Edited by André de Palma, Robin Lindsey, Emile Quinet and Roger Vickerman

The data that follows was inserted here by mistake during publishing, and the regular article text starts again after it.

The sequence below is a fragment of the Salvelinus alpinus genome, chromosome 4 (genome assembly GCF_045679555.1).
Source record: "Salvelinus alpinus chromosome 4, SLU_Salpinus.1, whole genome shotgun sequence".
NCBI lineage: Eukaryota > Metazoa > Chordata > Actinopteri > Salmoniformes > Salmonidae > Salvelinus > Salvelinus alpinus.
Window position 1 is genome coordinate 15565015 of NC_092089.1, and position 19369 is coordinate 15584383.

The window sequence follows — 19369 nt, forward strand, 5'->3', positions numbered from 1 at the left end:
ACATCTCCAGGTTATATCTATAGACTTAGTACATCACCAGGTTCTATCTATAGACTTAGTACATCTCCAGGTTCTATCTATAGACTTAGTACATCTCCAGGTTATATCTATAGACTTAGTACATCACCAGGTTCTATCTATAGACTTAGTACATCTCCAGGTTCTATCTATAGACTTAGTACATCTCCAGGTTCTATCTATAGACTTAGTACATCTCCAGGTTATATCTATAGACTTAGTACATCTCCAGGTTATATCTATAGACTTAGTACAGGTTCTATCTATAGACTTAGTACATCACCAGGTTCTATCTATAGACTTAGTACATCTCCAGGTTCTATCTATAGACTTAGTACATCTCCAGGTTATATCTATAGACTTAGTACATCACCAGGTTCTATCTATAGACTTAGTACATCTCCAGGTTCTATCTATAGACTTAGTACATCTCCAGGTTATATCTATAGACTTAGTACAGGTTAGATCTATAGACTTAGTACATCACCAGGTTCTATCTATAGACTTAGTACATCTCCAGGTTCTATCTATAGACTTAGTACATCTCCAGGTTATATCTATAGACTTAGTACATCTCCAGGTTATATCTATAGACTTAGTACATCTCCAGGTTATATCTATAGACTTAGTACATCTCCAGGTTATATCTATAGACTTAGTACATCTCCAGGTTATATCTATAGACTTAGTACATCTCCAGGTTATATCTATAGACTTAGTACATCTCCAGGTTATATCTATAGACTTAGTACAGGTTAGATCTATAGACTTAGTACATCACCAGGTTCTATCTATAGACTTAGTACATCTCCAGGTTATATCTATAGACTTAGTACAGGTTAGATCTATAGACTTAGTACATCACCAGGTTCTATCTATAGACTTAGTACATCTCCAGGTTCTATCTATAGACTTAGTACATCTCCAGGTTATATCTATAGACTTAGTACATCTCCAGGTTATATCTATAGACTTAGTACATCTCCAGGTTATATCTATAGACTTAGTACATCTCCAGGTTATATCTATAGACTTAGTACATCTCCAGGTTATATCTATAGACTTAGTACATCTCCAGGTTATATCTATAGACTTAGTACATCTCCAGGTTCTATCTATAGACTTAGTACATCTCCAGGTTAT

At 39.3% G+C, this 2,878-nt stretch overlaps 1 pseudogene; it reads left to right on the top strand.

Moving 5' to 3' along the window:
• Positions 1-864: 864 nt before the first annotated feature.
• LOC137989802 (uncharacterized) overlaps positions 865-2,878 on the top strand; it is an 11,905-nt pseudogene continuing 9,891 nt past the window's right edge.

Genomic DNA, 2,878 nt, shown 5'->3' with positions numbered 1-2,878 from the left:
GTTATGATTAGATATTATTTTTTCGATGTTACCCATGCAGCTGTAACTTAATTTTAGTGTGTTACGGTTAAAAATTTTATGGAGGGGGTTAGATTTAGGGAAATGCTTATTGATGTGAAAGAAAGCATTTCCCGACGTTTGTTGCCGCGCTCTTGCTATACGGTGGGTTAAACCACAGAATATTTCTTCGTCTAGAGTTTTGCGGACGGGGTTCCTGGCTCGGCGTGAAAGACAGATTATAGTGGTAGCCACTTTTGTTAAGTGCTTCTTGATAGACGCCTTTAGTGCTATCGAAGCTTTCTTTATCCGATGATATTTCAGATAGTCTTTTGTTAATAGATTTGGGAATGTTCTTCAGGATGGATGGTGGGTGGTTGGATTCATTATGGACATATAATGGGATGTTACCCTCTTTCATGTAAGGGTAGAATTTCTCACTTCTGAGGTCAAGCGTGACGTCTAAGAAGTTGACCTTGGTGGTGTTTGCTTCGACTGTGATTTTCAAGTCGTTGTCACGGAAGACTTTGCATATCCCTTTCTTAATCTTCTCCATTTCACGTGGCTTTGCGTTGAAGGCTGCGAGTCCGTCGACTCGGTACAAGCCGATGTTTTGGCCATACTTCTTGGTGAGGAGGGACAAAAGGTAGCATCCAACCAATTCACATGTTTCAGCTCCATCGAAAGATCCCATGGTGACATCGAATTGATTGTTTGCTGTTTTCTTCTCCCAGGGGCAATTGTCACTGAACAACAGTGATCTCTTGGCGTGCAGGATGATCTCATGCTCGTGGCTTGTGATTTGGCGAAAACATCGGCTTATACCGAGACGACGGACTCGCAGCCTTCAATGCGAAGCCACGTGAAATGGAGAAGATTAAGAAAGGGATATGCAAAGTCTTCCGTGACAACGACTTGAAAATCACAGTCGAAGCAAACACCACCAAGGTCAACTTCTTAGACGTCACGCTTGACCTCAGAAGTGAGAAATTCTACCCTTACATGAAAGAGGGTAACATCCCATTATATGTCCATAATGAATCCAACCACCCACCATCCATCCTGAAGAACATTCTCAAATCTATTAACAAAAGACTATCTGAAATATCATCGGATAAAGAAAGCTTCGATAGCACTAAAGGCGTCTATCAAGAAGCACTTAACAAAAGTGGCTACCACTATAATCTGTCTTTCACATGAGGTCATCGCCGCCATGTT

Joan L. Walker and Moshe Ben-Akiva INTRODUCTION Recent advances in discrete choice models have been driven by the growth in computer power and use of simulation, which have allowed for unprecedented flexibility in model form. In this chapter, we review both the basic discrete choice models and the latest formulations. In particular, we focus on the concept of mixture models. Mixture models are currently being used in a wide array of statistical modeling procedures as a way to relax restrictive assumptions and generalize model forms. As mixing allows for any distributional form to be approximated, this represents a powerful and important advancement in discrete choice analysis. We first briefly review the foundations of discrete choice analysis and the classic model forms of probit and the generalized extreme value family (or GEV), for example, logit, nested logit and cross-nested logit. Then we will move onto mixture models, beginning with basic formulations and then covering more advanced forms, including what we call behavioral (or structural) mixture models. The last section presents empirical results from a land use and transportation study, which we use to demonstrate the various choice model formulations. FOUNDATIONS OF DISCRETE CHOICE ANALYSIS We start by providing the foundations of choice analysis, including the choice modeling framework and the random utility model. This section is based on Ben-Akiva and Lerman (1985), where further details can be obtained. Choice Modeling Framework This section presents the basic elements that are used to model a decision maker’s choice among a set of mutually...
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